Immerse, or Die: One simple test to see if your book is worth reviewing.

ImmerseOrDieReportCardFor some time now, I’ve been struggling with how to review indie books. I read tons of them—or rather, I try to—but frankly, the lion’s share of indie books are utter dreck, and a full review would just be a colossal waste of my time. A reviewer may reasonably be expected to point out minor issues of polish, but they should not be expected to give basic writing lessons. By my measure, if you’re charging money for your work, that’s a declaration that you consider yourself a professional, and so I hold you to a professional standard. But how to handle the reviews?

On a completely separate line of thought, I spend most of my days at my desk, and whether I stand or sit, I don’t get as much exercise as I would like. So I spend the obligatory 40 minutes each morning on my treadmill. But can I let you in on a secret? I hate treadmills. I even spent a good part of last year trying to write while walking, but I’ve never been able to escape the vague sense that I’m a gerbil running on a wheel. What I need is a distraction. Something to take me out of the here and now, and plant me firmly into there and then. Ideally, a there and then that has no gerbil wheels. So I tried reading on the treadmill, which I quite enjoy, when the book is good, but as per the paragraph above, too many of them are not.

And then it hit me. Why not combine the two?

So that’s what I’m going to do. This week, I will be trying out a new preliminary stage to my review process. It’s simple. All you have to do is pull me into your world, firmly enough to distract me from my gerbildom for 40 minutes. But if you don’t, you hit the reject pile. And either way, I tell people how long your book held my attention.

Every book that enters the ring will be posted here with their time. So know in advance that if you only make it to the 03:14 mark, that number will appear next to your book cover on my review stream. There won’t be any blather about why. No criticism, but there won’t be any attempt to save face for you either, by pointing out two or three things that I liked anyway. Just your cover, your genre, and that damned clock time. It’s cold, it’s harsh, and it’s brutal. Just like nature.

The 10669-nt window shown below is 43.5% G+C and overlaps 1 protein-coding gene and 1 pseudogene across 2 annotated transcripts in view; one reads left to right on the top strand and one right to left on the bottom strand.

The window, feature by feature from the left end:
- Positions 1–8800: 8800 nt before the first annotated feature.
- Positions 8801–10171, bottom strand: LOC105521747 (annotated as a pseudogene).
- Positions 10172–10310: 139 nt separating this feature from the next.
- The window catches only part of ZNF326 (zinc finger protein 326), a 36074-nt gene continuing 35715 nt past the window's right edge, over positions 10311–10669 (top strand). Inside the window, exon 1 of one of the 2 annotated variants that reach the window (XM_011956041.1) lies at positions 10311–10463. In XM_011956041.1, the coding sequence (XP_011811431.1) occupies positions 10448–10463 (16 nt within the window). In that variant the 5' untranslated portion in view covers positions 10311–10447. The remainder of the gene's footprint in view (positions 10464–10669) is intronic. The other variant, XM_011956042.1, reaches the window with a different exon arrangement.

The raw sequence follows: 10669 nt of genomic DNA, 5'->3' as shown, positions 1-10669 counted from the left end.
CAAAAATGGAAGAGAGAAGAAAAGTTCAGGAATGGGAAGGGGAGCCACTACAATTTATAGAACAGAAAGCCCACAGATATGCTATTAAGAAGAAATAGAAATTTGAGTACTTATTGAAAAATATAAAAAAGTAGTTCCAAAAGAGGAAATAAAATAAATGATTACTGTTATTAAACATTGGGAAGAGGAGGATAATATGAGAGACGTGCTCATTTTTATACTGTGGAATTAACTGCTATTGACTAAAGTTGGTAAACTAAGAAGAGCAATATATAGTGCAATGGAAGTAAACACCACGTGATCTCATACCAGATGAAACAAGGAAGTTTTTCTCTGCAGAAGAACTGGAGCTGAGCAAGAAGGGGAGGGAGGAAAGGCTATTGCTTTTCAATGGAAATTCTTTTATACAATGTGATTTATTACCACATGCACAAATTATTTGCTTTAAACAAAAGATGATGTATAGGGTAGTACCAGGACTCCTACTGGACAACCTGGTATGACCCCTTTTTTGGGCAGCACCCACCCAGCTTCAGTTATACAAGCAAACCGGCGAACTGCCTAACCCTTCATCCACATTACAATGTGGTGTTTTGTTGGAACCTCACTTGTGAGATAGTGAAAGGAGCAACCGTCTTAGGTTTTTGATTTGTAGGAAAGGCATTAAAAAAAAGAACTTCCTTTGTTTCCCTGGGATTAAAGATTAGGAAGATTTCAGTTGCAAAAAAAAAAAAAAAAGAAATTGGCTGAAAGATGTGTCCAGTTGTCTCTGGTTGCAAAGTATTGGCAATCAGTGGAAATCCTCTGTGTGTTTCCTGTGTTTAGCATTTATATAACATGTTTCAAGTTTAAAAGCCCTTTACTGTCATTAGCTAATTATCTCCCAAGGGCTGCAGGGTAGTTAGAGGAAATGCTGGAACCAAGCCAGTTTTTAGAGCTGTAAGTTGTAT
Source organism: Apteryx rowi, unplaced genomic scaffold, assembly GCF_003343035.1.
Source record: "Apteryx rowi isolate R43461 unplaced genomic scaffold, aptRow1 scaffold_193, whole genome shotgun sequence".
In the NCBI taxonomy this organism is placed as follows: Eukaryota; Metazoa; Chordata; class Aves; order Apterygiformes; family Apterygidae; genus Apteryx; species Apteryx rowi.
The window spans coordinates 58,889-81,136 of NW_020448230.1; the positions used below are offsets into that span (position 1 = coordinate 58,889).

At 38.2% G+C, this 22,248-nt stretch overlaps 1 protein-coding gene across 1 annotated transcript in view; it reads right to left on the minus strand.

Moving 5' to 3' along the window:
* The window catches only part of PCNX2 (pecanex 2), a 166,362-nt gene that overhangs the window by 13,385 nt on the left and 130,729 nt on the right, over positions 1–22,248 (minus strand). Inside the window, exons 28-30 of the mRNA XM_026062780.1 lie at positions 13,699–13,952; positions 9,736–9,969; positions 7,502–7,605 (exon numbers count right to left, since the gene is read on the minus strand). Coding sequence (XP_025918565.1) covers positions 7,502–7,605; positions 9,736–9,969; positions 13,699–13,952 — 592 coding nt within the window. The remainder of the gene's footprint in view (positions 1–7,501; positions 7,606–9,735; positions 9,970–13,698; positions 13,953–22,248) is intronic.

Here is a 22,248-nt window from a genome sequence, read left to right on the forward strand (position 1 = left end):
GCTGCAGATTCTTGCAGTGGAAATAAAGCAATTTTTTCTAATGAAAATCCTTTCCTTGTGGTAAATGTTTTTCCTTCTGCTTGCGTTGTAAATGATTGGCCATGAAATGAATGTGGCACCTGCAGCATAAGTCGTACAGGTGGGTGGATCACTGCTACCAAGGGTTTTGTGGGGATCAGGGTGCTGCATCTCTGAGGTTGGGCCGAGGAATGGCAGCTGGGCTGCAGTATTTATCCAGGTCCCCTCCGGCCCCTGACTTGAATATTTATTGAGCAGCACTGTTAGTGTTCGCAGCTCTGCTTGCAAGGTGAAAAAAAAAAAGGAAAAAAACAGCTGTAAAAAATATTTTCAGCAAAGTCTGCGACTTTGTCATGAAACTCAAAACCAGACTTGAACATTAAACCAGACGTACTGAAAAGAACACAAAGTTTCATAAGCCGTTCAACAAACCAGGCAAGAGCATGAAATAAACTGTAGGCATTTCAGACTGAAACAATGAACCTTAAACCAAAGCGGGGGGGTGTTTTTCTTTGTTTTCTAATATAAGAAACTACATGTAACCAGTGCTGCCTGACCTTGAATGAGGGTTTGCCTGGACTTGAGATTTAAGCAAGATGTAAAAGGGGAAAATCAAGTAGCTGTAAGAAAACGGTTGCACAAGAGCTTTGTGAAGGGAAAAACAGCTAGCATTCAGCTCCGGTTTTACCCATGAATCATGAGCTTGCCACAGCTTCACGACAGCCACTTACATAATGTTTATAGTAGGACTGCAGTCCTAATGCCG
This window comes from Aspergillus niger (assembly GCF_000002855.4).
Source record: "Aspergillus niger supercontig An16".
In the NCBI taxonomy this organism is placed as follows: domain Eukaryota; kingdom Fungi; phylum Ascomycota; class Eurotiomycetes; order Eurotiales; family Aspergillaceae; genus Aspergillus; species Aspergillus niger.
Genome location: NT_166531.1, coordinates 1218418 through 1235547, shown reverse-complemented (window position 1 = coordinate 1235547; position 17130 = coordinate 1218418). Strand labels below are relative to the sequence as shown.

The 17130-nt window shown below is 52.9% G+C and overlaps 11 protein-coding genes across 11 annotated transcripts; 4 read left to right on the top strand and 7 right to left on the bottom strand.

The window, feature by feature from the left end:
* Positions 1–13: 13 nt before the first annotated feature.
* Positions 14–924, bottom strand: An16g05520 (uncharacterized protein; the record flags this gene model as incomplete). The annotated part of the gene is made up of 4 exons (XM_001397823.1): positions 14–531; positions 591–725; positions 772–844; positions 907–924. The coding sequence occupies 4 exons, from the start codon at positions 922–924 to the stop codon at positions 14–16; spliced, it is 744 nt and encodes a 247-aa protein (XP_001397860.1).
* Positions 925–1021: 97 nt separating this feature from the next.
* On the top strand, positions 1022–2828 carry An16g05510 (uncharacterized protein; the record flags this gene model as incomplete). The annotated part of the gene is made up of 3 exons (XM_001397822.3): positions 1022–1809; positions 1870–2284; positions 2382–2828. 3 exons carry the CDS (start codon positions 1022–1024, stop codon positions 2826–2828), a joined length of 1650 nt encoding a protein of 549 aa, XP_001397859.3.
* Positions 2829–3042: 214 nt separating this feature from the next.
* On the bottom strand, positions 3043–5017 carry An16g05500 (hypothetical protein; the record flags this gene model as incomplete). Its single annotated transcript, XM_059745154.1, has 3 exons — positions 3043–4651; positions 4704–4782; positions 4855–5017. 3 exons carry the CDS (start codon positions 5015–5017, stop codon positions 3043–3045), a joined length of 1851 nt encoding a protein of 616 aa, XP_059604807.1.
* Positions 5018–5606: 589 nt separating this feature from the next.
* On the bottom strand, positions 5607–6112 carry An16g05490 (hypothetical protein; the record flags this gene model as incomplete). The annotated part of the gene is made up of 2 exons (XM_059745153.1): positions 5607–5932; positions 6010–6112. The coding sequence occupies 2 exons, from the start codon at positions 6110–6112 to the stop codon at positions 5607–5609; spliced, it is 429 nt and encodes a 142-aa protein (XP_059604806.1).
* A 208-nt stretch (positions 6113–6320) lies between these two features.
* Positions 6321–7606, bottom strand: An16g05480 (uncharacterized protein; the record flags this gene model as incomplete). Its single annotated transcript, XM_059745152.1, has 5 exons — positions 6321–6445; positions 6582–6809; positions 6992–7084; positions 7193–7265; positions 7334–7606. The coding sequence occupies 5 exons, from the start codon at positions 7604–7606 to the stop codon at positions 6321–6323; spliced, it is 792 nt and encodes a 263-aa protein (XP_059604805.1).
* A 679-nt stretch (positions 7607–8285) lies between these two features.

But please note: I only feel qualified to judge science fiction and fantasy, so feel free to submit your existential Nazi torture thriller, but don’t come crying to me when you get stung with a 00:06 score. Part of being a professional is knowing where your market is—and where it isn’t.

ImmerseOrDieBadgeFor the books that do make it to the 40:00 mark, you’ll get exactly the same treatment: cover, genre, and time, posted here. But in addition, you’ll also graduate to the full review pile, and a more detailed review may appear later. Plus, you’ll also get this spiffy little magic badge, called the ImmerseOrDie Survivor Award. Feel free to display it on your web site to impress your friends, and link it back to your review posting here, to prove that it’s legit. You’ll also be listed on a special, survivors-only page, here on Creativity Hacker, so people who click on the badge can see what other awesome survivors you’re sharing company with.

In addition to posting here, the results of every book tested will also be posted to my Twitter feed (@Jefficus), my Google+ feed, and my Facebook page, all tagged with the #ImmerseOrDie hashtag.

And to play, all you have to do is submit a book. Send an EPUB to jeff at smithicus bot com, and be sure to put [ImmerseOrDie] in the subject. My robotic minions will take it from there. Then all you have left to do is watch my feeds for your book to show up in the rotation.

Good luck. And thanks for playing.

[Find the complete list of #ImmerseOrDie reports here.]
Famine, With Fries coming Oct 1
Milestone: Bestseller list

About the author

Jefferson Smith is a Canadian fantasy author, as well as the founder, chief editor and resident proctologist of ImmerseOrDie. With a PhD in Computer Science and Creativity Systems compounded by a life spent exploring most art forms for fun and profit, he is underqualified in just about everything. That's why he writes.